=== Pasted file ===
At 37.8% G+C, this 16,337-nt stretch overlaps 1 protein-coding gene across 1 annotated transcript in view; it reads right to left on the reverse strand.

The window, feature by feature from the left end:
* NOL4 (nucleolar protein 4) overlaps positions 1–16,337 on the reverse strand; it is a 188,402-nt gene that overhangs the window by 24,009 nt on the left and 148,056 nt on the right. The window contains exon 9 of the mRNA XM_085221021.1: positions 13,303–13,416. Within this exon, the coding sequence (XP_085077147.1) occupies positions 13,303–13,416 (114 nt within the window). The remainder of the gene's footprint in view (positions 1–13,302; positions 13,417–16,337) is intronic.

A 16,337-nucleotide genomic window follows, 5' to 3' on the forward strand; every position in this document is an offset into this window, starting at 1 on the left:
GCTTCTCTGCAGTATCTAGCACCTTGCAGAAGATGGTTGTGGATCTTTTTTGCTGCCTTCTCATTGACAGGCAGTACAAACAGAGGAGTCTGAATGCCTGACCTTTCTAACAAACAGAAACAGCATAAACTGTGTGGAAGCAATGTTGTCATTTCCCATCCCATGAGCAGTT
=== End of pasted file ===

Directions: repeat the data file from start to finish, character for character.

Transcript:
At 37.8% G+C, this 16,337-nt stretch overlaps 1 protein-coding gene across 1 annotated transcript in view; it reads right to left on the reverse strand.

The window, feature by feature from the left end:
* NOL4 (nucleolar protein 4) overlaps positions 1–16,337 on the reverse strand; it is a 188,402-nt gene that overhangs the window by 24,009 nt on the left and 148,056 nt on the right. The window contains exon 9 of the mRNA XM_085221021.1: positions 13,303–13,416. Within this exon, the coding sequence (XP_085077147.1) occupies positions 13,303–13,416 (114 nt within the window). The remainder of the gene's footprint in view (positions 1–13,302; positions 13,417–16,337) is intronic.

A 16,337-nucleotide genomic window follows, 5' to 3' on the forward strand; every position in this document is an offset into this window, starting at 1 on the left:
GCTTCTCTGCAGTATCTAGCACCTTGCAGAAGATGGTTGTGGATCTTTTTTGCTGCCTTCTCATTGACAGGCAGTACAAACAGAGGAGTCTGAATGCCTGACCTTTCTAACAAACAGAAACAGCATAAACTGTGTGGAAGCAATGTTGTCATTTCCCATCCCATGAGCAGTT